Enzymes are biochemical machines responsible for regulating chemical reactions in the human body, and they are found in all living cells.


They are essential for digestion, muscle, nerve function, and thousands of other roles.


Enzymes are essential for life because they help to build some substances and break down others, all of which help our bodies THRIVE!


Without enzymes, proteins would not be able to perform their essential functions.


And vice versa, without sufficient protein of good quality, your enzymes won't do their best!


But what are good quality sources of protein? Let’s have a look!


Best Protein Sources


Most people know that they need to eat protein-rich foods in order to build muscle, but few know which foods are the best sources of this important nutrient.


If that sounds familiar, let's take a closer look at some of the best sources of protein!


Animal Products


While there are many sources of protein out there, animal products like meat, organs, eggs and dairy are generally considered to be the best.


This is because they contain all of the essential amino acids that our bodies need, and they're also very bioavailable, meaning that our bodies can easily absorb and use them.


So if you're looking to up your protein intake, animal products are definitely the way to go.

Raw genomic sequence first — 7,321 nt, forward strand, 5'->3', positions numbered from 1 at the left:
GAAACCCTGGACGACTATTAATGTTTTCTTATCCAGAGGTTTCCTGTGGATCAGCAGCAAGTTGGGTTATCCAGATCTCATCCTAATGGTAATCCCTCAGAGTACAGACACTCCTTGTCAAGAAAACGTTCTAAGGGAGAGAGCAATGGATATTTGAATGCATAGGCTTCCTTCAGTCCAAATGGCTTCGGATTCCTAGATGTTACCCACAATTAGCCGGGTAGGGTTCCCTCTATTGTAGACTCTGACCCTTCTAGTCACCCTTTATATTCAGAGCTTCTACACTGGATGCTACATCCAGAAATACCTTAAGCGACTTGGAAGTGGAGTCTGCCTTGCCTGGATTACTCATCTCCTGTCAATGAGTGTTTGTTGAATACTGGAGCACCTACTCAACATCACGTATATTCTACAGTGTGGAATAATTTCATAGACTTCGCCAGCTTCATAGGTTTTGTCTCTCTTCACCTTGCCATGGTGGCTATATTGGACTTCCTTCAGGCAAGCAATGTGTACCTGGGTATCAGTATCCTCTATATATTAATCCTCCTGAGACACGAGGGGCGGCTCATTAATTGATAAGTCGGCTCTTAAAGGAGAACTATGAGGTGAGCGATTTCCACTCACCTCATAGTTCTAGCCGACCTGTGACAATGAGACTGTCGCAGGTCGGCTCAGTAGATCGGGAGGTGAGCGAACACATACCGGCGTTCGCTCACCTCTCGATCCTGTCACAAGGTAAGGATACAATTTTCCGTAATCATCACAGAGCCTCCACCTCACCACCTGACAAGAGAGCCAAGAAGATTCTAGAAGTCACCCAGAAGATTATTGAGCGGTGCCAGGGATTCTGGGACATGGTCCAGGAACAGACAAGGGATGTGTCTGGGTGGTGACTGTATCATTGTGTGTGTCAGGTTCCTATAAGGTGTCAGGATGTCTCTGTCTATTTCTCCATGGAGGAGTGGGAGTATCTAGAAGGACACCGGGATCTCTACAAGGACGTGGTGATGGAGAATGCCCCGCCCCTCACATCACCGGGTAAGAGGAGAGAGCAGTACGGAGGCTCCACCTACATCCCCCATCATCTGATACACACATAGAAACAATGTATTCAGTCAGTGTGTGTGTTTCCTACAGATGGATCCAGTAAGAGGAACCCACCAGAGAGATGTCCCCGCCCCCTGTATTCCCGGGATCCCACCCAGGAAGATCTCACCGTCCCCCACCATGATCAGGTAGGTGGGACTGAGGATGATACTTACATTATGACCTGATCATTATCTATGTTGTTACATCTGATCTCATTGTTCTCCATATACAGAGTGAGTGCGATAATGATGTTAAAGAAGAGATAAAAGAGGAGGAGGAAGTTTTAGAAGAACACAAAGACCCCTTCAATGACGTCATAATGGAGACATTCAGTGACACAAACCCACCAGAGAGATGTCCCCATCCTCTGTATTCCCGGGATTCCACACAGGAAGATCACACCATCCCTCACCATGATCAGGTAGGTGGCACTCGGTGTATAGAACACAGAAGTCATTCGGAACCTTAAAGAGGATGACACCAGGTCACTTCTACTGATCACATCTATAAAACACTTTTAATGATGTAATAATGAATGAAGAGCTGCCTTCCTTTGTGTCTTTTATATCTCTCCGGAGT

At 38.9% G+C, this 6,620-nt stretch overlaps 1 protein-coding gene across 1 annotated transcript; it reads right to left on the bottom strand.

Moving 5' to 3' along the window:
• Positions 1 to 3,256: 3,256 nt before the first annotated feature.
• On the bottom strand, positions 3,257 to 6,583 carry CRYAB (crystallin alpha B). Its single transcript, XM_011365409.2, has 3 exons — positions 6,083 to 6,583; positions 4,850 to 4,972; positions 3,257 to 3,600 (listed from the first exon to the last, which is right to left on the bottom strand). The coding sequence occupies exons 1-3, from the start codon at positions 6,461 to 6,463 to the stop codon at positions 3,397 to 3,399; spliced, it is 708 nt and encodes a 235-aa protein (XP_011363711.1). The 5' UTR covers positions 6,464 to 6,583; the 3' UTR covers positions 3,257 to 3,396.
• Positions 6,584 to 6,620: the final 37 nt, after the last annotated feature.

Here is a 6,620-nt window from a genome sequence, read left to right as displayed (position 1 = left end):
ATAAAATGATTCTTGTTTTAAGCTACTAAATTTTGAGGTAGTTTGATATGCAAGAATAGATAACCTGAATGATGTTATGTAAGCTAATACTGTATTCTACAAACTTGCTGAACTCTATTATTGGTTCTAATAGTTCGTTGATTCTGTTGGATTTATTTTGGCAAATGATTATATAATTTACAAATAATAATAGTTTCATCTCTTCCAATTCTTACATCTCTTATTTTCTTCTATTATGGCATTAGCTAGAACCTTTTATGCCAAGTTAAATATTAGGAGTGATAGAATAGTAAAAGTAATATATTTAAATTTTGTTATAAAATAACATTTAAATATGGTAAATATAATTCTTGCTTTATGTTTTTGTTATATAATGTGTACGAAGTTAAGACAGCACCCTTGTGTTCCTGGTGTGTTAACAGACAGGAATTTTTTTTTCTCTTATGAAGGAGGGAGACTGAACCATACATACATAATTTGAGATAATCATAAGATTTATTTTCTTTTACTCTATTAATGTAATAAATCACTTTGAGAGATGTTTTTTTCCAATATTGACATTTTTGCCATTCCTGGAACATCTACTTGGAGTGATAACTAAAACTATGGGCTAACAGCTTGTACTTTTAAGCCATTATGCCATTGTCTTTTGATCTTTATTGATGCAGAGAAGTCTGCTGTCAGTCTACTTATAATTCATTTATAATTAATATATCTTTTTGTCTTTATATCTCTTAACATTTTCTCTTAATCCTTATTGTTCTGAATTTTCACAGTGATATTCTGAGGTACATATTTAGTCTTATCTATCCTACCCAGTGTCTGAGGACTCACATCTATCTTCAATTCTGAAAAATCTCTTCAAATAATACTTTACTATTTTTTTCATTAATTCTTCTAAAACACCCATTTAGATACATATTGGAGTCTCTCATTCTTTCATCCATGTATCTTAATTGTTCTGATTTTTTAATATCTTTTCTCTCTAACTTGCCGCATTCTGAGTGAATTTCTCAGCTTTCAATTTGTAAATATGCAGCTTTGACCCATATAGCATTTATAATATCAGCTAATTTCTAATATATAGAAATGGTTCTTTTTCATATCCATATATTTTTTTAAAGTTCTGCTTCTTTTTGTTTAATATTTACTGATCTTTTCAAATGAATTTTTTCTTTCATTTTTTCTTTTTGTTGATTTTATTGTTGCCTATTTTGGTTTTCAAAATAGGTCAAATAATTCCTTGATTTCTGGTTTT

Think of:


  1. Beef meat (both lean and fatty cuts)
  2. Organs
  3. Chicken
  4. Lamb
  5. Pork
  6. Eggs
  7. Feta cheese
  8. Yellow cheese
  9. Other dairy products

Fish & Other Seafood


As we said, animal meat is a great source of protein, but if you don't quite like animal meat, you can also resort to fish and other seafoods, as those are also abundant of high-quality protein.


Besides that, seafood also has other great nutrients, like omega-3s, other healthy fats and let's not forget - It's tasty!


Add the following foods to your menu:


  1. Salmon & other fish
  2. Shrimp
  3. Crabs
  4. Lobsters
  5. Caviar
  6. Calamari
  7. Mussells


Plant Sources


Did you know that there are 20 different amino acids that are needed to form a protein? Out of these 20, 9 are essential, meaning our bodies can't produce them, we must get them from food sources.


Animal proteins contain all 9 of these essential amino acids, which is why they're considered 'complete' proteins.


However, most plant sources of protein lack one or more of these essential amino acids.


This doesn't mean that you can't get protein from plants, though.


It just means you have to be a bit more creative in your food combinations. For example, you could pair rice with beans or nuts with seeds to make a complete protein.


Here are our favorite plant sources of protein:


  1. Beans
  2. Peanuts
  3. Lentils
  4. Tofu
  5. Tempeh

Final Words


So, what does this mean for you as an athlete or fitness enthusiast? It means that you need to prioritize protein in your diet.


Protein is essential for repairing and building muscle tissue post-workout, and it's also important for the maintenance of your body, overall.


This is why it’s important that you make sure you’re getting enough of it (about 0.8-1g of protein per pound of bodyweight.)


What are your favorite sources of protein? Comment below!